How to Get A Fresh Perspective as a CFO

How to Get A Fresh Perspective as a CFO

A middle school student from Pittsburgh grabbed headlines and captured the nation’s attention this spring when he proposed a way to save the U.S. government and taxpayers hundreds of millions of dollars a year. 

Fourteen-year-old Suvir Mirchandani’s suggestion? 

Change the Government Printing Office’s official typeface to Garamond, a simple yet brilliant move that could save 30 percent of the the office’s annual $476 million ink budget, or about $136 million.

When it comes to spend management, many CFOs wish the process was that easy. But often, it’s not. 

But that’s not to say it can’t be. 

That’s why it’s important for CFOs—and all professionals, for that matter—to always seek a fresh perspective. And that’s exactly what Mirchandani offered us: a fresh perspective.

Often, as the Government Printing Office discovered, that fresh perspective comes through the help of a third-party, in this case, a 14-year-old boy. Why? Psychologists have documented the phenomenon of “beginner’s mind,” which allows new observers of a situation to find or develop innovative solutions to existing problems. 

So what?

Lack of “beginners mind” can plague CFOs who are searching for solutions to spending-related problems. For example, many CFOs who came from public accounting backgrounds often find themselves too close to auditing problems to see a fresh solution. This is especially true for CFOs who have been with the same company for a decade or more. 

Now more than ever, beginner’s mind is important for CFOs. A cost-cutting, growth-oriented mindset will require new vantage points on old problems in this new CFO era. Consider, for example, that according to a Deloitte survey of Fortune 1000 companies, just as many are focusing on cutting costs today as were during the depths of the recession, even though 63 percent reported an increase in annual revenue over the last 24 months. As more and more companies see cost-cutting as a way toward growth, finding areas to reduce spend becomes more difficult. And the report’s authors acknowledge as much: 

“Traditional approaches to cost management may be running out of gas. Improved capabilities and methods can increase the effectiveness of cost reduction programs. However, in many cases, the fundamental problem is a company’s overall cost reduction strategy and approach. Many respondents say their companies tend to focus on  the same cost reduction areas year after year — especially administrative costs (75%) and operational costs (67%) — using the same old approaches. So each year, it can naturally  get harder to capture additional savings.”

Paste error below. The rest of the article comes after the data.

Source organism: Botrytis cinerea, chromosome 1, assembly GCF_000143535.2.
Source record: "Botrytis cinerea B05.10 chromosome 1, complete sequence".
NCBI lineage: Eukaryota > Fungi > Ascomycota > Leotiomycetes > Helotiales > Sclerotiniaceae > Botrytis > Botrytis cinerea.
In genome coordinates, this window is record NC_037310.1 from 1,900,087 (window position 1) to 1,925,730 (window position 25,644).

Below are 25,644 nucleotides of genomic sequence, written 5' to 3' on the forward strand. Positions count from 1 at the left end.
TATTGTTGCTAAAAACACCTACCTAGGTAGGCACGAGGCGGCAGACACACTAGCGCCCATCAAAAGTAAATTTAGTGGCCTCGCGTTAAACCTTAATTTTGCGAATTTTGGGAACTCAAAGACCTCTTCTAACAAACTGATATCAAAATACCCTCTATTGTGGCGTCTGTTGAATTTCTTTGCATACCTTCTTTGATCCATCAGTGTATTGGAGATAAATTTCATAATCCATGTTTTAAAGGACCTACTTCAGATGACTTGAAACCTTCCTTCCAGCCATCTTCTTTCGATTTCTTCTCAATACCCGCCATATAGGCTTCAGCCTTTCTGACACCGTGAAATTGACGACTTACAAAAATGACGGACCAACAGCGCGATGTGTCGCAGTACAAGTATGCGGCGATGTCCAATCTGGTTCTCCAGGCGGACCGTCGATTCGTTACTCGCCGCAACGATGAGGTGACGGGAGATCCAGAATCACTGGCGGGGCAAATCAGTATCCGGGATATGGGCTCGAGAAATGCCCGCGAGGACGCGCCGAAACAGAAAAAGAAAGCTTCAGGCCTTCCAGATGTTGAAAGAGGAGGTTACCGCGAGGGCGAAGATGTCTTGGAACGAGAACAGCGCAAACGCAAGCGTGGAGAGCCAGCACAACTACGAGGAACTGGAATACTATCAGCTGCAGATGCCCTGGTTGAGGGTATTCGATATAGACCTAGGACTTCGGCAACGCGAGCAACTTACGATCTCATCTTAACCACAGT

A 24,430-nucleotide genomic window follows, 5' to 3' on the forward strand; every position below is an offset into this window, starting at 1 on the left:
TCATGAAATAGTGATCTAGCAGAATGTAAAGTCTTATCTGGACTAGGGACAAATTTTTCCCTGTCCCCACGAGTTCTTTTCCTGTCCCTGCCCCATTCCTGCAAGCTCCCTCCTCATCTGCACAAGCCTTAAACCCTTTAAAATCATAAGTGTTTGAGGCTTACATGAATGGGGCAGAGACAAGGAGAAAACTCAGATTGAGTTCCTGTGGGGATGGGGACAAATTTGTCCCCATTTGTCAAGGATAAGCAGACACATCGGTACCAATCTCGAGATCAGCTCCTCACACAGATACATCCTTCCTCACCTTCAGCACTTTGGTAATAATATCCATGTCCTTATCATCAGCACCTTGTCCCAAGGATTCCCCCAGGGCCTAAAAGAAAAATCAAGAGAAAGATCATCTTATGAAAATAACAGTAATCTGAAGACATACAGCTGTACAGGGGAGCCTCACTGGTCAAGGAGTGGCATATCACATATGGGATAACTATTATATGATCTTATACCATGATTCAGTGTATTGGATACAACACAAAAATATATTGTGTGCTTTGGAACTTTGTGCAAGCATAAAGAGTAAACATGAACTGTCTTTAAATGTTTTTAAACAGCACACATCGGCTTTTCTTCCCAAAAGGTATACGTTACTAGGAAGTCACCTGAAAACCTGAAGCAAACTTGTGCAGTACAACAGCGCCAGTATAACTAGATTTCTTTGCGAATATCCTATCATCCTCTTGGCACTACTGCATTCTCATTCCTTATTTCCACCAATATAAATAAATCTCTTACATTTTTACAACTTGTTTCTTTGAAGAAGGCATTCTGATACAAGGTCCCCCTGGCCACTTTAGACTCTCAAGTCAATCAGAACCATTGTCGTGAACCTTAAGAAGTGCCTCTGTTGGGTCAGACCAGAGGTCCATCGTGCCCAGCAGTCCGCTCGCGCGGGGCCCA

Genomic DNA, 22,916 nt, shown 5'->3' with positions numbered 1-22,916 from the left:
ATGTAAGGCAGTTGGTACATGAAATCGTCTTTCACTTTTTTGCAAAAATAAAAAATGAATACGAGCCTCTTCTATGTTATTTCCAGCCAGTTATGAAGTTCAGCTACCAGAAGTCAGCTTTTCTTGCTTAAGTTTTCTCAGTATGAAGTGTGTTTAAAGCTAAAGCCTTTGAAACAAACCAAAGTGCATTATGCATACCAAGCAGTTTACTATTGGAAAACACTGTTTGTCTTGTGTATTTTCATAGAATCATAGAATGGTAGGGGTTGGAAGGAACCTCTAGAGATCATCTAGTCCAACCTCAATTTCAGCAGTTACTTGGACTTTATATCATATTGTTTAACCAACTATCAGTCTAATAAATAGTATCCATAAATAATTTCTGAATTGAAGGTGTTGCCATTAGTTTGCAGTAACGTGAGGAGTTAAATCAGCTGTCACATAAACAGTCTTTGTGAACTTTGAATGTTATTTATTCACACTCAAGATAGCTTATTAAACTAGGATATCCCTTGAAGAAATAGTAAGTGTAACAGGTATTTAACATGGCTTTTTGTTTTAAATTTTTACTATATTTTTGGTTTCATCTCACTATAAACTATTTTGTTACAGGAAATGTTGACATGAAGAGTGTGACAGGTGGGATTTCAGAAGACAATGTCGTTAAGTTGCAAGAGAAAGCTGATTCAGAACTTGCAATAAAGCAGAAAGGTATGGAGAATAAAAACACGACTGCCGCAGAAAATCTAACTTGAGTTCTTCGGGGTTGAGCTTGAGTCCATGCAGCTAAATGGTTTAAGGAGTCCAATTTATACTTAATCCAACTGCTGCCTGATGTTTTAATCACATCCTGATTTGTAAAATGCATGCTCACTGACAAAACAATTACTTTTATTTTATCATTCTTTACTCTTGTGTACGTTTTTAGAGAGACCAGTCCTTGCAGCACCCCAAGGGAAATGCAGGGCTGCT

So what can you do to solve problems with new eyes? If you’re trying the same solutions you’ve used year after year, but receiving only marginal or even diminishing returns from your efforts, it might help to get a fresh perspective.

How can you solve this problem? Regain beginner’s mind by building a small peer group of CFO colleagues from across different industries, and make a plan to meet on a monthly or quarterly basis and bring different problems you’re wrestling with to the table. Go around the table, share your problem, and solicit feedback and potential solutions from your peers across different industries. 

This cross-disciplinary collaboration—or “cross-pollination,” one might call it—can help you regain or at least harness others’ beginner’s mind. Alternatively, you can apply this same strategy to meeting your your suppliers on a regular basis, as they work with many other clients across various industries and can offer this same unique perspective.

Yet another technique to gain a fresh perspective on your organization’s spending, as this young man exemplified, is to gain a fresh perspective on your organization’s spend visibility. At Vantage, our clients find value in opting for a supply-base rationalization approach. To accomplish this, simply identify two to three spend categories where you contract with several different suppliers. Within each category, identify the best supplier, and give them a larger percentage of that category’s total business. 

Prior to the recession, fresh perspectives like Suvir Mirchandani’s’ hundred million dollar idea were viewed as avant garde and bleeding edge. Going forward, they’re necessary not only for survival, but growth. 

Question: What can you do to gain a fresh perspective on your organization’s spend management?


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